When Denise Krepp is asked to hand over her identification card this week when she visits her children’s school to meet with teachers, she plans to refuse. Her sixth and tenth graders attend a BASIS charter school in the District and this school year, anyone who enters the building will have to scan their ID into the “Raptor system,” which compares the name, date of birth, and photo with the national database of sex offenders, according to a letter sent to parents.
It’s not because Krepp rejects the idea—although she does—but rather to protest a lack of information about sexual misconduct in schools.
“To put it bluntly, I think it’s outrageous that we are being told to hand over our driver’s license to gain entry to the school but city education leaders are refusing to tell elected officials and parents where sexual abuse, assault, and harassment is occurring,” writes Krepp, who’s a Ward 6 Advisory Neighborhood Commissioner (ANC), in an email to a list serve for Capitol Hill parents who send their kids to BASIS.
Krepp, along with a few other parents, has spent the summer trying to compel city officials to provide more information about sexual misconduct complaints reported in K-12 schools. Ahead of the first day of class for DC Public Schools (DCPS) students on Monday, parents have learned, in part, that: There have been six schools where substantiated claims of sexual abuse by an employee occurred between January 2018 and the present, but they do not know specifically where; roughly a quarter of DCPS staff has expired background checks; and the Office of the Deputy Mayor of Education doesn’t keep the aforementioned information on charter schools, which make up almost half of the city’s 93,000 students.
A recent incident prompted parents to ask questions. In mid-May, an adult working in a before- and after-school program at Capitol Hill Montessori at Logan, a public school near Union Station, kissed and inappropriately touched a 13-year-old student. Parents at the school only learned of the incident once WAMU reported in June that the employee was removed and schools stopped working with the company that operated the program.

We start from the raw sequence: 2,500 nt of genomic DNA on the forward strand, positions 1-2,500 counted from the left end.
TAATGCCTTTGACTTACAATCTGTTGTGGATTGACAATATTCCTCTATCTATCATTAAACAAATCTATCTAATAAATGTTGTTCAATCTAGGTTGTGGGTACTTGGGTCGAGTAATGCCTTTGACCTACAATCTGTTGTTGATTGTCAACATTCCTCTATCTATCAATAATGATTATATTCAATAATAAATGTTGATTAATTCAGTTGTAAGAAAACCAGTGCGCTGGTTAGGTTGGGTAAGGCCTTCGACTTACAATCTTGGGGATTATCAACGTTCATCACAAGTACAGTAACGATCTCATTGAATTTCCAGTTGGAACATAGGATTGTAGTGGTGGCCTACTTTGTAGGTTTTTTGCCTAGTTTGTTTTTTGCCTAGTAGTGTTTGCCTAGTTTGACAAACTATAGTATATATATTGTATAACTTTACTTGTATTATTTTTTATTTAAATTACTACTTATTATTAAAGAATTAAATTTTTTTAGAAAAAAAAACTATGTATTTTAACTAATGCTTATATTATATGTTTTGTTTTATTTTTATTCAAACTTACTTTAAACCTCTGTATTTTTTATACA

Parents have since written various city officials to inquire about the current policies for dealing with sexual misconduct in primary and secondary schools. Their letters went to Mayor Muriel Bowser, Deputy Mayor of EducationPaul Kihn, DCPS Chancellor Dr. Lewis Ferebee, and the DC Public Charter School Board Executive Director Scott Pearson. They have received some answers, but ultimately feel dissatisfied with the responses. City Desk emailed the offices of Kihn, Ferebee, and Pearson, but only Kihn’s spokesperson responded to say that City Paper should “take statements from Deputy Mayor for Education’s emailed correspondence.”
A letter, dated June 24 and signed by dozens of ANC Commissioners and DC State Board of Education (SBOE) members, kicked off a meeting and various email exchanges between parents and Kihn over the summer. Through various correspondences, Krepp and others learned that there have been six substantiated claims of sexual misconduct and three pending investigations between Jan. 2018 and the present, and that the city only began collecting and keeping this data on DCPS in January 2018, but does not do this for charter or private schools.
“Parents weren’t hearing about the assaults from the schools, we were hearing about it from the press,” Krepp tells City Desk. “There was no one place to find out this information. There’s no one point on a website that says this is where everything was occurring in all the schools in D.C. and this is how these issues were addressed.”
Krepp has repeatedly asked for the names of the six schools, but Kihn declined, citing concerns of the victims’ feelings. “We do not believe we have heard a compelling argument to release such an aggregated list, i.e. how this list will help keep students safe,” wrote Kihn to Krepp on Tuesday.
While he understands parents’ concerns based on reading newspaper reports, Kihn cautioned against jumping to conclusions. “Monument reported 40 incidents as sexual misconduct that included, for example, a student calling another student a derogatory name, and a student making gestures using her/his body inappropriately,” Kihn wrote. “While we continue to take these circumstances very seriously … it is also important to note that there were no reported sexual assault incidents between an adult and student and no situations that led to charges being pressed.”